We started from the idea of recovering a typology which has barely been tried out in Barcelona: the “Mediterranean” block of Antonio Bonet, a hybrid which seeks not so much to break the rules of Cerdá as to explore the potential of untested zoning regulations, allowing accidents to be harmonized as habitual components.
Photos: José Hevia
The design widens the sidewalks and moves the pedestrian farther from the traffic. The 20-meter width of the Calle de Londres is extended, and the street is connected visually and physically with a park in the interior of the block. Construction is segmented into narrow, parallel volumes, scaled from north to south, to ensure sunlight in both the dwellings and the children’s classrooms. As a result, the compactness and ventilation patios typical of the Ensanche was avoided, and the two programs (housing and school) coexist and enter into dialogue, creating new visual relations and transversal connections.
The project seeks to redefine the entrances, circulations, and open spaces as places for interrelation and interchange. With its portico 7.5 meters deep, the housing block has 45 apartments of 45 m2, with crossventilation and plenty of natural light, thanks to their shallow depth.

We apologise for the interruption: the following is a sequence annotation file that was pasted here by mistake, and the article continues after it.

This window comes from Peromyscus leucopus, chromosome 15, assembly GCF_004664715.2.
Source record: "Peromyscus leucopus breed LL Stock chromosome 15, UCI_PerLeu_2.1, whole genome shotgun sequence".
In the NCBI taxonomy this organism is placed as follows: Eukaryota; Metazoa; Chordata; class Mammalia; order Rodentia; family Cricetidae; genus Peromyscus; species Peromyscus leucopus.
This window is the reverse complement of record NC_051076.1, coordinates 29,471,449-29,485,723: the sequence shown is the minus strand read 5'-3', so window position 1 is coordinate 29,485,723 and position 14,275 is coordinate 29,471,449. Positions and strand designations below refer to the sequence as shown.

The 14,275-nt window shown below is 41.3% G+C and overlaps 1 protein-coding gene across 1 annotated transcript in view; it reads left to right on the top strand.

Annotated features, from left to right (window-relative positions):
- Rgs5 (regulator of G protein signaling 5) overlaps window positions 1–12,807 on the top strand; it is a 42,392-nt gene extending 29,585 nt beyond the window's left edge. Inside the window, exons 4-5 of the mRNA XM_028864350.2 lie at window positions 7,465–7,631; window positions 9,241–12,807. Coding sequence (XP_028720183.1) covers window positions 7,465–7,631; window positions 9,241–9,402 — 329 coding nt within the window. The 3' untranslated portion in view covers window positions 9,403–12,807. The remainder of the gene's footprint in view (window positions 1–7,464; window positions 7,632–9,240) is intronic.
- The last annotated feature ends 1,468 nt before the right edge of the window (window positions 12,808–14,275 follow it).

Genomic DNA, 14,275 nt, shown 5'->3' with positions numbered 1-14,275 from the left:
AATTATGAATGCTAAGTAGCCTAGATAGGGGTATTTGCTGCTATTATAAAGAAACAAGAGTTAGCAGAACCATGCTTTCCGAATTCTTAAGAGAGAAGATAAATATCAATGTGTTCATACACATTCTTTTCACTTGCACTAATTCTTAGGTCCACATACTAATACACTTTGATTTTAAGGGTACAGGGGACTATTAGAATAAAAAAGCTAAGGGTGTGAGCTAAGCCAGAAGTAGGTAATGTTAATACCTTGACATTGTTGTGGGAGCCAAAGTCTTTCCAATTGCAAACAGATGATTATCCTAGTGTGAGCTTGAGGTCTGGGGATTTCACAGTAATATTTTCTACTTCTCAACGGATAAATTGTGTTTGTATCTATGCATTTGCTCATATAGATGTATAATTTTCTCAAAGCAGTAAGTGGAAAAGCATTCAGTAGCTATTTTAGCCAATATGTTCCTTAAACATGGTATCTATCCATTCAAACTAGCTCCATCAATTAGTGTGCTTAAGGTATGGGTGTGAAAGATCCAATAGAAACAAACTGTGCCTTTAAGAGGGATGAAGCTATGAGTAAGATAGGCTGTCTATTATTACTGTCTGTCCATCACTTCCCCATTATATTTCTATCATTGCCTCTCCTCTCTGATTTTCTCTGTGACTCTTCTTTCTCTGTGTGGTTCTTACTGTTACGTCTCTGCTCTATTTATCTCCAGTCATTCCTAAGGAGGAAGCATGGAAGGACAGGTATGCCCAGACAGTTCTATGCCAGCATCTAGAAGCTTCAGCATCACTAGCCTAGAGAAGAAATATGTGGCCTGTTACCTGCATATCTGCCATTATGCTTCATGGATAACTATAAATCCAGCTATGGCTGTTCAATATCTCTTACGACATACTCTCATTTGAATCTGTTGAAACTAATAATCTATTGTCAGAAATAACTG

The challenge was to design a new type of compact dwelling, not based on conventional typologies of public housing in Spain. The minimum unit of 22 can be expanded, combined, or added to. The units are interchangeable and polyvalent: some are on the same level and others one on top of another, so that the user can define the spaces in accordance with individual needs.
The entrances have been redefined by the southern pedestrian walkway, with its two meters of separation from the façade, thus avoiding direct interference with the dwellings and allowing access by bicycle. It also functions as a brise-soleil. Access to the apartments is by way of a balcony-footbridge, a sort of suspended patio.
The project is a piling up of single-family dwellings. The open spaces, the expandable units, the glazed façade, the good ventilation, the sunlight, the views, and a disproportionately large exterior space are inspired by the need to introduce what Peter Smithson called “the small pleasures of life.”
Coll-Leclerc Arquitectos was founded in 1993 by Jaime Coll López and Judith Leclerc. In 1996 the firm moved to Barcelona.
Jaime Coll López (Palma de Mallorca, 1964) graduated as an architect from the ETSA in Barcelona in 1989, earning a doctorate from the same institution in 1994. He was granted a Fulbright Postdoctoral Research Fellowship at Columbia University (1994–1996). Since 1997 he has been a professor in the Design Department of the ETSAB.
Judith Leclerc (Montreal, 1967) graduated as an architect from McGill University in 1992, and earned a Master’s degree from the ETSAB in 2002. She teaches at the UPC in Barcelona.